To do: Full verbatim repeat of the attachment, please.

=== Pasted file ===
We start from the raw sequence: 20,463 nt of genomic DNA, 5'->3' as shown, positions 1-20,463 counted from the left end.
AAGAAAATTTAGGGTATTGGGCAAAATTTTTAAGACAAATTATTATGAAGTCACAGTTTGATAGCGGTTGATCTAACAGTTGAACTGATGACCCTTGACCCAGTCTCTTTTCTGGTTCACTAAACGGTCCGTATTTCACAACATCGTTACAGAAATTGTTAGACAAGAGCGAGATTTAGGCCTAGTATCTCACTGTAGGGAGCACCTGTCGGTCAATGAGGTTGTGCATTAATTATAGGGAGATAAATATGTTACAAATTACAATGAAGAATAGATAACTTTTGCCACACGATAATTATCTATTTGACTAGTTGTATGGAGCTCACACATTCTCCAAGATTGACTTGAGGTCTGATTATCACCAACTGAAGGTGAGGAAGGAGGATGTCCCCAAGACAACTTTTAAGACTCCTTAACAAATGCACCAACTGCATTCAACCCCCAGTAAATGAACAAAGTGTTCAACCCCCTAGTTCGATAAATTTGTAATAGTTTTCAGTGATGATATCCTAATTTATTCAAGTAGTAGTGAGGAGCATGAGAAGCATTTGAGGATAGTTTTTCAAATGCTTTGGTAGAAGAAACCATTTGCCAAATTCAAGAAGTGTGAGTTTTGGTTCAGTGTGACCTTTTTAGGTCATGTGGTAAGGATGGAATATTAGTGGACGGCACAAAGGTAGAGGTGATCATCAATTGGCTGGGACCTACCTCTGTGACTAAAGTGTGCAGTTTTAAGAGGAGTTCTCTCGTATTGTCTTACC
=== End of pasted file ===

We start from the raw sequence: 20,463 nt of genomic DNA, 5'->3' as shown, positions 1-20,463 counted from the left end.
AAGAAAATTTAGGGTATTGGGCAAAATTTTTAAGACAAATTATTATGAAGTCACAGTTTGATAGCGGTTGATCTAACAGTTGAACTGATGACCCTTGACCCAGTCTCTTTTCTGGTTCACTAAACGGTCCGTATTTCACAACATCGTTACAGAAATTGTTAGACAAGAGCGAGATTTAGGCCTAGTATCTCACTGTAGGGAGCACCTGTCGGTCAATGAGGTTGTGCATTAATTATAGGGAGATAAATATGTTACAAATTACAATGAAGAATAGATAACTTTTGCCACACGATAATTATCTATTTGACTAGTTGTATGGAGCTCACACATTCTCCAAGATTGACTTGAGGTCTGATTATCACCAACTGAAGGTGAGGAAGGAGGATGTCCCCAAGACAACTTTTAAGACTCCTTAACAAATGCACCAACTGCATTCAACCCCCAGTAAATGAACAAAGTGTTCAACCCCCTAGTTCGATAAATTTGTAATAGTTTTCAGTGATGATATCCTAATTTATTCAAGTAGTAGTGAGGAGCATGAGAAGCATTTGAGGATAGTTTTTCAAATGCTTTGGTAGAAGAAACCATTTGCCAAATTCAAGAAGTGTGAGTTTTGGTTCAGTGTGACCTTTTTAGGTCATGTGGTAAGGATGGAATATTAGTGGACGGCACAAAGGTAGAGGTGATCATCAATTGGCTGGGACCTACCTCTGTGACTAAAGTGTGCAGTTTTAAGAGGAGTTCTCTCGTATTGTCTTACC